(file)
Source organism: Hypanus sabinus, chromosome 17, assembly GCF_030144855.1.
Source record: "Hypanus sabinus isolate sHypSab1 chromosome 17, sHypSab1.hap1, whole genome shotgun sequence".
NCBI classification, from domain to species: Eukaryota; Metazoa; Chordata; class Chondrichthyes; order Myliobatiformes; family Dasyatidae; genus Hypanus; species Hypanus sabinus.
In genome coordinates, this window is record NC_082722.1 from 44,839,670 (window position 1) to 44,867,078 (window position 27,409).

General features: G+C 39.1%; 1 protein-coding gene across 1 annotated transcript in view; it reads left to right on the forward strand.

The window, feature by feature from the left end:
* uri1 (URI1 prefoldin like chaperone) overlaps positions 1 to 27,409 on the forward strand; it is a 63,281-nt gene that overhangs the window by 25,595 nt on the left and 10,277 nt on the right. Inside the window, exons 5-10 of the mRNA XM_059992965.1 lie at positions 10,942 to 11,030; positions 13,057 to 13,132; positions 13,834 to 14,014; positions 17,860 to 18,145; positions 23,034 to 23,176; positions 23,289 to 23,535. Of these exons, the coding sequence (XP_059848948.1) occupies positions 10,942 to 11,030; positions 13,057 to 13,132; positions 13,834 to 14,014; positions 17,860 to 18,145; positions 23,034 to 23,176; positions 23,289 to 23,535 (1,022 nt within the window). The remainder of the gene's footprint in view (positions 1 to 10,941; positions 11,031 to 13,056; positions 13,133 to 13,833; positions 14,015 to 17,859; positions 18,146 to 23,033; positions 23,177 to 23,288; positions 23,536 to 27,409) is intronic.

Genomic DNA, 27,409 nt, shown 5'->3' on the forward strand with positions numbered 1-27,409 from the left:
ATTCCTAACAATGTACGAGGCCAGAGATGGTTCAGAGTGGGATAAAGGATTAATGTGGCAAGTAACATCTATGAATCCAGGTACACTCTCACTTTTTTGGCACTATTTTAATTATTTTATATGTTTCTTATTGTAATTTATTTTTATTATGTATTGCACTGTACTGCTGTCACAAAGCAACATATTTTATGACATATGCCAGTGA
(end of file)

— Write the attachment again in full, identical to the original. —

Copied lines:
Source organism: Hypanus sabinus, chromosome 17, assembly GCF_030144855.1.
Source record: "Hypanus sabinus isolate sHypSab1 chromosome 17, sHypSab1.hap1, whole genome shotgun sequence".
NCBI classification, from domain to species: Eukaryota; Metazoa; Chordata; class Chondrichthyes; order Myliobatiformes; family Dasyatidae; genus Hypanus; species Hypanus sabinus.
In genome coordinates, this window is record NC_082722.1 from 44,839,670 (window position 1) to 44,867,078 (window position 27,409).

General features: G+C 39.1%; 1 protein-coding gene across 1 annotated transcript in view; it reads left to right on the forward strand.

The window, feature by feature from the left end:
* uri1 (URI1 prefoldin like chaperone) overlaps positions 1 to 27,409 on the forward strand; it is a 63,281-nt gene that overhangs the window by 25,595 nt on the left and 10,277 nt on the right. Inside the window, exons 5-10 of the mRNA XM_059992965.1 lie at positions 10,942 to 11,030; positions 13,057 to 13,132; positions 13,834 to 14,014; positions 17,860 to 18,145; positions 23,034 to 23,176; positions 23,289 to 23,535. Of these exons, the coding sequence (XP_059848948.1) occupies positions 10,942 to 11,030; positions 13,057 to 13,132; positions 13,834 to 14,014; positions 17,860 to 18,145; positions 23,034 to 23,176; positions 23,289 to 23,535 (1,022 nt within the window). The remainder of the gene's footprint in view (positions 1 to 10,941; positions 11,031 to 13,056; positions 13,133 to 13,833; positions 14,015 to 17,859; positions 18,146 to 23,033; positions 23,177 to 23,288; positions 23,536 to 27,409) is intronic.

Genomic DNA, 27,409 nt, shown 5'->3' on the forward strand with positions numbered 1-27,409 from the left:
ATTCCTAACAATGTACGAGGCCAGAGATGGTTCAGAGTGGGATAAAGGATTAATGTGGCAAGTAACATCTATGAATCCAGGTACACTCTCACTTTTTTGGCACTATTTTAATTATTTTATATGTTTCTTATTGTAATTTATTTTTATTATGTATTGCACTGTACTGCTGTCACAAAGCAACATATTTTATGACATATGCCAGTGA